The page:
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Original Scholarship State Health Policy US Health Care Reform
Aditi P. Sen
Mark K. Meiselbach
Matthew D. Eisenberg
Gerard F. Anderson
May 18, 2022
May 11, 2022
Mar 29, 2022
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Context: State and federal policymakers considering introduction of a health insurance “public option” can learn from Washington State, which established the nation’s first public option, with coverage beginning in January 2021. Public option plans were offered voluntarily by private insurers through the Washington Health Benefit Exchange and were subject to state-mandated plan design and payment requirements.
Methods: We used plan data from the Washington Health Benefit Exchange, linked to data from the US Census Bureau, the American Hospital Association, and InterStudy. We compared geographic availability and premiums of, and enrollment in, public option and non–public option plans, as well as characteristics of counties where the public option was available and counties where the public option was the lowest-premium plan.
Findings: At least one public option plan was available in 19 of 39 counties and was the lowest-premium option in 9 of the 19 counties where it was available. Five insurers offered public option plans, including one new entrant to the state and one new entrant to the Exchange. While public option availability was more common in counties where the Exchange was bigger and more competitive, public option plans had the lowest premium in smaller, less competitive counties. In the first year, 1% of enrollees selected the public option, in part due to automatic reenrollment of the majority of returning enrollees in their 2020 plan.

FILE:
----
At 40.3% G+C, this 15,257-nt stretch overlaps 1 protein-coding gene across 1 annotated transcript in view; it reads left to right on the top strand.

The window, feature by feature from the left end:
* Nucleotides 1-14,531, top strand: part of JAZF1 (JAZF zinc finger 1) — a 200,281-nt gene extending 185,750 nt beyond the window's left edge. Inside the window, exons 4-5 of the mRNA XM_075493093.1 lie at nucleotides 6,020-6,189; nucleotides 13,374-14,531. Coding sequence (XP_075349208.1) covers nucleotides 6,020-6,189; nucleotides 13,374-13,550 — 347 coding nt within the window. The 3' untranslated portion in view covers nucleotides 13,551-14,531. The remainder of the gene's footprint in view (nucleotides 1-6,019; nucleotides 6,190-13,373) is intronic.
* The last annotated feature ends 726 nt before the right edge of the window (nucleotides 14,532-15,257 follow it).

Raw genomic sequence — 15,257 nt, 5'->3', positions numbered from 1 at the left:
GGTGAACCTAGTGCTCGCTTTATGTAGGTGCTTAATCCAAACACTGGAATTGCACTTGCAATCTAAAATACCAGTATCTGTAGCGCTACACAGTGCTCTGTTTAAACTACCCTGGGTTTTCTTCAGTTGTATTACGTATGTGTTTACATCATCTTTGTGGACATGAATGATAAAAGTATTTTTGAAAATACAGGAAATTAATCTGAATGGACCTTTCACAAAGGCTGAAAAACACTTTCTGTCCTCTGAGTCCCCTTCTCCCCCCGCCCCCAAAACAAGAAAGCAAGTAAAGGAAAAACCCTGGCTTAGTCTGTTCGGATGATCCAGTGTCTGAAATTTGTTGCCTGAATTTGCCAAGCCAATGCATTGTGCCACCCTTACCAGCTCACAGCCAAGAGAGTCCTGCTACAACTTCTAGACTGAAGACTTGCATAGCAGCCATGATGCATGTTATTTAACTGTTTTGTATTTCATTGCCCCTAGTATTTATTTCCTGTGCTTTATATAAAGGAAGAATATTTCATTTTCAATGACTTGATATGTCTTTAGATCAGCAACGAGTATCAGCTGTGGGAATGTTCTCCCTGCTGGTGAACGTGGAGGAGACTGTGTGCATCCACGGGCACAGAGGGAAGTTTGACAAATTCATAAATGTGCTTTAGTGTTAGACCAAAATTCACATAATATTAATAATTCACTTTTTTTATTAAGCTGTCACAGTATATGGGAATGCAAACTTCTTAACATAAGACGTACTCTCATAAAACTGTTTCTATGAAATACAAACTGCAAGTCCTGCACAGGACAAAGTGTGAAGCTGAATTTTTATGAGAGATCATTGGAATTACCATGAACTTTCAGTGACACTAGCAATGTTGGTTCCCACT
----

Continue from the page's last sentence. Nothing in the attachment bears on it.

Conclusions: Public option plans offered a low-premium choice in counties that otherwise had fewer affordable plans, but voluntary participation of insurers and providers and accompanying uncertainty about participation hindered widespread and substantial premium reductions. States should consider tying public option participation by insurers and providers to other state programs and using decision support tools to promote active enrollment. Federal policymakers can support state efforts while considering establishment of a national public option.
Keywords: public option, uninsured, health care affordability, state health policy, insurance.
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